Teens Watching Thomas Vinterberg’s Dear Wendy (2005) and Tim Hunter’s River’s Edge (1986) is shocking and elicits little sympathy from an average adult viewer. After all, how often do we hear from the media about how teen violence and crime is on the rise (is it really?) and, from the average Joe, “What’s wrong with today’s young people? When I was your age…”. The tragedies of Columbine and Virginia tech so extensively covered in the news only fuel those fears. Yet, what about teens suicide, which we don’t hear much about in the news? What about our own memories of the time when we often felt out of place, misunderstood, and very confused? The lucky ones amongst us had a support system that helped us through: a loving family that paid...The end:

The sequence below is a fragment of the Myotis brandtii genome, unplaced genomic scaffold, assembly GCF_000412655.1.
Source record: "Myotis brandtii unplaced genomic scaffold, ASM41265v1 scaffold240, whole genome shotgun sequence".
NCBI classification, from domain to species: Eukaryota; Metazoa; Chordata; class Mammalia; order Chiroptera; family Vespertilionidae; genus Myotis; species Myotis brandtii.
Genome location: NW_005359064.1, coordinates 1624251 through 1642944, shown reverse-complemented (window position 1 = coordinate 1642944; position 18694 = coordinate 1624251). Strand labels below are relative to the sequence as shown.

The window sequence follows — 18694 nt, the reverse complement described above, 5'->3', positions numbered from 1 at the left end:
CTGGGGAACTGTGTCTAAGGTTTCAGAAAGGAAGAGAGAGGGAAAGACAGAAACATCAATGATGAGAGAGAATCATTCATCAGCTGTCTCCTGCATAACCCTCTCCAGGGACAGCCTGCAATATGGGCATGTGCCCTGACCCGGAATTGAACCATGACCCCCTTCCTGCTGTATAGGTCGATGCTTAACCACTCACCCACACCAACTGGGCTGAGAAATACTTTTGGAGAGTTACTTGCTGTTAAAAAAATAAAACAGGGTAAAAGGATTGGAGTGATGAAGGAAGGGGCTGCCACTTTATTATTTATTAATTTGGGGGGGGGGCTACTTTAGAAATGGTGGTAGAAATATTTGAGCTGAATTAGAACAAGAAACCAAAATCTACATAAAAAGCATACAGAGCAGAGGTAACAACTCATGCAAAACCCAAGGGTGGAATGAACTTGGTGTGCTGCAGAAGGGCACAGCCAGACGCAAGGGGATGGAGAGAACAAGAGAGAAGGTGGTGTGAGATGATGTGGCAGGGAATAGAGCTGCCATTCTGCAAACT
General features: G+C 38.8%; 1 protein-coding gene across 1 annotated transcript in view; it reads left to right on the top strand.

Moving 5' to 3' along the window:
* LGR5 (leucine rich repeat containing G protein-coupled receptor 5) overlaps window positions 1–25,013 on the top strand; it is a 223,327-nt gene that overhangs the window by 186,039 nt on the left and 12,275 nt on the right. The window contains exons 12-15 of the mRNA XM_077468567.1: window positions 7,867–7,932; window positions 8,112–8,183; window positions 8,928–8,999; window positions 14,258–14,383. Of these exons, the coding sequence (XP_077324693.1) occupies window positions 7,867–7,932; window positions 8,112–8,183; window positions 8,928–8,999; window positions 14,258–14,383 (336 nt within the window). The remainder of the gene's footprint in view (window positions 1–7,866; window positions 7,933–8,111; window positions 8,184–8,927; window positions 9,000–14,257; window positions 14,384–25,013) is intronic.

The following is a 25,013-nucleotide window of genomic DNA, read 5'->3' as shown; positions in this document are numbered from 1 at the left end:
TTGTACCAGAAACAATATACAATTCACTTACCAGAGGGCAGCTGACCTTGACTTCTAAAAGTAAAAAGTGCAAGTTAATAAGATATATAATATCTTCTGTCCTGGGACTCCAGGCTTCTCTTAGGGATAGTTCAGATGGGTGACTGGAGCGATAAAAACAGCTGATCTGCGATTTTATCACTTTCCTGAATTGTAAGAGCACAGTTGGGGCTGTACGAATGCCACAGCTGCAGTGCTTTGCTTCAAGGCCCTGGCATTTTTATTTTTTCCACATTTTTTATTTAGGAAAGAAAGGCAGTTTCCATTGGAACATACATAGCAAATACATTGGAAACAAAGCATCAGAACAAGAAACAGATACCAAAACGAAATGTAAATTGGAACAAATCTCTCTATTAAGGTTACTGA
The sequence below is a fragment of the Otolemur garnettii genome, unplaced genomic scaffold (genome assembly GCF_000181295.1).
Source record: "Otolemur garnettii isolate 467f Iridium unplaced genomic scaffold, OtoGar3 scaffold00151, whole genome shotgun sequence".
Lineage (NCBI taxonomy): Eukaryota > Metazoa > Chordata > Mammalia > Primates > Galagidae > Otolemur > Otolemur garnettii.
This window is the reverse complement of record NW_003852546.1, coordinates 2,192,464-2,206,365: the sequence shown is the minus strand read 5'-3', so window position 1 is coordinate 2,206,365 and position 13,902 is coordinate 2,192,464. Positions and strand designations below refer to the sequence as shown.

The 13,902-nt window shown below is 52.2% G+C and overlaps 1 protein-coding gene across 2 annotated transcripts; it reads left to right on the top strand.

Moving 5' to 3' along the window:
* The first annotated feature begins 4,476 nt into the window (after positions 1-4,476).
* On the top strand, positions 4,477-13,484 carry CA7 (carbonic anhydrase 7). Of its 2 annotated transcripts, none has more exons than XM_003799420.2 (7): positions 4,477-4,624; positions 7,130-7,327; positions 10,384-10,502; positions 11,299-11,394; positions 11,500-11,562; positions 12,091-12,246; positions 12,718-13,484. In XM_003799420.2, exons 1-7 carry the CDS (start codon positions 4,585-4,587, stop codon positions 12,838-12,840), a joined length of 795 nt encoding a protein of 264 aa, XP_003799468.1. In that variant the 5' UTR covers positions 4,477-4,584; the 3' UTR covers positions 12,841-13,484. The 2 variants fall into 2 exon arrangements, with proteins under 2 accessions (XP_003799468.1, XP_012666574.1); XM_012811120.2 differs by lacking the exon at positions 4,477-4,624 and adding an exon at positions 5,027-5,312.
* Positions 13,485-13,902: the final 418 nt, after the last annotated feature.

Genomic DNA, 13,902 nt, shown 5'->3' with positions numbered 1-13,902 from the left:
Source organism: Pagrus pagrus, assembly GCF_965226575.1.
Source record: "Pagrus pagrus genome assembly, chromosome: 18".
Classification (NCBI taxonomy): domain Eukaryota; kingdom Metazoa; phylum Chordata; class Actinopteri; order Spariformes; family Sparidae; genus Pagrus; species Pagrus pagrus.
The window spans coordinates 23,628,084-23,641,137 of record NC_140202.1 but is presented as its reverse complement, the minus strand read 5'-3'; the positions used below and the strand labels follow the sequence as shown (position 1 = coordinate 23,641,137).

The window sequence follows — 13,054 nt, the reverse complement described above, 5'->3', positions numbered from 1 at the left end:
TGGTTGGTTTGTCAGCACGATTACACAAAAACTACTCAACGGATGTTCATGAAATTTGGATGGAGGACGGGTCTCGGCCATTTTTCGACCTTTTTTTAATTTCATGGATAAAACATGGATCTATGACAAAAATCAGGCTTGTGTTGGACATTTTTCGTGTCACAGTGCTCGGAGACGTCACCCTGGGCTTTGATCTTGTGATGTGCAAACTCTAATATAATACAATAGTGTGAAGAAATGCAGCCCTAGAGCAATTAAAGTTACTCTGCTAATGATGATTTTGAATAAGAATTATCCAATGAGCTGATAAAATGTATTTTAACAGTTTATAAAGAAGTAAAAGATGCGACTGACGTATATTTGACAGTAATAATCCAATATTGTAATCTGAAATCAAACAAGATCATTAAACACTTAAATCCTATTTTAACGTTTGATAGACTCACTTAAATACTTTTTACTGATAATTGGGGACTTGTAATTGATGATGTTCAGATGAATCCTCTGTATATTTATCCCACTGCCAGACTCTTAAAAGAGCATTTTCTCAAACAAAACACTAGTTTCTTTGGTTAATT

.....ates the film is that no one is truly evil in this film (not even the drug dealer who is shocked by the behaviour of his teen costumers), they are something much worse – apathetic, and no one is left innocent at the end. All the kids in the two films are outcasts in one way or another. Most lack parents, and those whop do have them, lack good parents. None have any respect for authority figures and most adults in the film do not deserve that title. The kids use drugs and violence to subdue the alienation they feel. So they stick together. The kids of River’s Edge don’t report the murder but deal with it the only way the can – by sticking together. The Dandies stay together after all, by going on a suicide mission, the only way out they see.